The route is not easy. Again, animality is what I want us to think about, not claims for humanity. The knowledge that matters has everything to do with perception, an attentiveness that might unleash another kind of intelligibility. Facing what is not our own or what we cannot know, in this bafflement we might relate most fully to what lies within, beside, and beyond ourselves.

Can we live in a world of contestation and entanglement? Such intimacy promises to lead us out of thought and into a feeling that renews another sense of the political. When William Carlos Williams died in 1963, Kenneth Burke wrote a moving reminiscence in The New York Review of Books.

Burke recalled that a few years after Williams, crippled with ailments, had stopped treating patients, they both walked “slowly on a beach in Florida.” Burke’s recollection affirms the meaning of empathy: a sentience that draws together two beings in a manner of experience that heals. It is tactile. It is a demanding reciprocity, a being together in a pain that can be healed if shared. In becoming acquainted with what lies outside the self, we enter into another kind of knowing.

For Burke, who felt sympathy for the dog—a feeling that did not help—this exchange captures what Williams called “contact.” The impetus for both his medical and poetic technique, this practice of discernment is not the precondition for uniqueness but rather an imperative to seek a more voracious if always provisional communion.

A neighbor’s dog decided to accompany us, but was limping. I leaned down, aimlessly hoping to help the dog (which became suddenly frightened, and nearly bit me). Then Williams took the paw in his left hand (the right was now less agile) and started probing for the source of the trouble. It was a gesture at once expert and imaginative, something in which to have perfect confidence, as both the cur and I saw in a flash. Feeling between the toes lightly, quickly, and above all surely, he spotted a burr, removed it without the slightest cringe on the dog’s part—and the three of us were again on our way along the beach.

Such contact demands a radical change in perspective. Not only does it complicate our understanding of the political, but it also escapes humanistic or morality-based assumptions.

Questioning the prescriptive force of morality—and its familiar companions, civility and reason, is crucial, it seems to me, in these times of exclusion and disposal. The radical inclusivity of such an appeal matters now more than ever. At the edge of a cherished humanism, what if we summoned instead a remote and uncertain reservoir on which all creatures might draw but from which most humans have learned to cut themselves off completely?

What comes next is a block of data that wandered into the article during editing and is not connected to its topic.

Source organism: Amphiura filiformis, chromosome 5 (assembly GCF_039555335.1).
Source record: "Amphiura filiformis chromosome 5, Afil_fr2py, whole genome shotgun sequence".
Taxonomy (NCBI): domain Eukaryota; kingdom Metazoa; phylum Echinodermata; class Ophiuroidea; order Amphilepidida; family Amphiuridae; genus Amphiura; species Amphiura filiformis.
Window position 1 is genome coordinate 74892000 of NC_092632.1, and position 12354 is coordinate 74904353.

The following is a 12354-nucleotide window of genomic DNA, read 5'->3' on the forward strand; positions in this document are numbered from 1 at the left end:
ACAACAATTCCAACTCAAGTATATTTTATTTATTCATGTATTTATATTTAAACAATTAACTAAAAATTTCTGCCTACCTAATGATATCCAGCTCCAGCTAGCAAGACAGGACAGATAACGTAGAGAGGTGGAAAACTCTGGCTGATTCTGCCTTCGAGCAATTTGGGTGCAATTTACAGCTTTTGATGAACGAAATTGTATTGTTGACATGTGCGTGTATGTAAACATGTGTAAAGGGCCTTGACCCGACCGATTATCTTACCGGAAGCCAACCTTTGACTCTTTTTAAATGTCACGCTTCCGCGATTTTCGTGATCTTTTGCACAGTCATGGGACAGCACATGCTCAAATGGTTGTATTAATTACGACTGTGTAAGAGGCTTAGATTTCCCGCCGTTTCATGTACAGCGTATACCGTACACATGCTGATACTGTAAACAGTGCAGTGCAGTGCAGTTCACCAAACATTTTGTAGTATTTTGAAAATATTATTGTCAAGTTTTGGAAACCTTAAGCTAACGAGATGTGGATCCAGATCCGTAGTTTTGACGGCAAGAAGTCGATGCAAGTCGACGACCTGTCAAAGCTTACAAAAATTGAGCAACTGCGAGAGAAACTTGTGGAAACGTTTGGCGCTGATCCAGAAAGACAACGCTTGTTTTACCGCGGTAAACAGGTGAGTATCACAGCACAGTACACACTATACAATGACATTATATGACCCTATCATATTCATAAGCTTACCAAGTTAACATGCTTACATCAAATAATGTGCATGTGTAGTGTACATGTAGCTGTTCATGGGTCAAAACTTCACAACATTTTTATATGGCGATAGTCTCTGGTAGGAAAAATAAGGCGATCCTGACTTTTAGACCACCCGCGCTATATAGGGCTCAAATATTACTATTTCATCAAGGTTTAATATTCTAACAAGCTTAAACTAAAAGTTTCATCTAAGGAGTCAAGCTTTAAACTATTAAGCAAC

Early one morning last week I walked my dog Stella down the main street of the neighborhood. A white pick-up truck was waiting in a drive to enter the street. The dog ran up, as she sometimes does when white men in trucks, those I grew up knowing as “crackers” or “red necks,” look out at her. This is an inclination that I’m still trying to understand. She jumped, one paw on the seat of the man’s car, and another on his leg, and began to greet him powerfully with licks and nudges. He welcomed her and said in answer to my wonder: “She knows I’m sick, and that’s why she’s trying to help me. I’m dying.” Then he gently beat his chest, adding, “She can smell it. She wants to give me some relief.”

Tuesday, January 5th, 2016

By Way of Beginning

With Dogs at the Edge of Life

“How can I seize on dog life in words? Dogs live on the track between the mental and the physical and sometimes seem to tease out a near-mystical disintegration of the bounds between them. What would it mean to become more like a dog? How might we come up against life as a sensory but not sensible experience?” — Colin Dayan

This week, our featured book is With Dogs at the Edge of Life, by Colin Dayan. To begin the week’s feature, we are happy to present an excerpt from Dayan’s first chapter, “By Way of Beginning,” in which she tells the moving story of Leon Rosby’s Rottweiler, Max, and explains what she hopes to accomplish in her book.

Monday, January 4th, 2016

Book Giveaway! With Dogs at the Edge of Life, by Colin Dayan

With Dogs at the Edge of Life

“In three lively and beautifully written movements, Colin Dayan offers a memorable tour de force that threads together memoir and an analysis of the deprivations of life, human and nonhuman and human with nonhuman, that so pervasively characterize our neoliberal world-historical moment. Intelligent and moving, With Dogs at the Edge of Life is an extraordinary book, a courageous and compelling intermingling of arresting cultural critique and autobiographical reflections of a life lived in the company of canines.” — David L. Clark, McMaster University

This week, our featured book is With Dogs at the Edge of Life, by Colin Dayan. Throughout the week, we will be featuring content about the book and its author on our blog as well as on our Twitter feed and our Facebook page.

We are also offering a FREE copy of With Dogs at the Edge of Life. To enter our book giveaway, simply fill out the form below with your name and preferred mailing address. We will randomly select our winners on Friday, January 8th at 1:00 pm. Good luck, and spread the word!

Wednesday, August 12th, 2015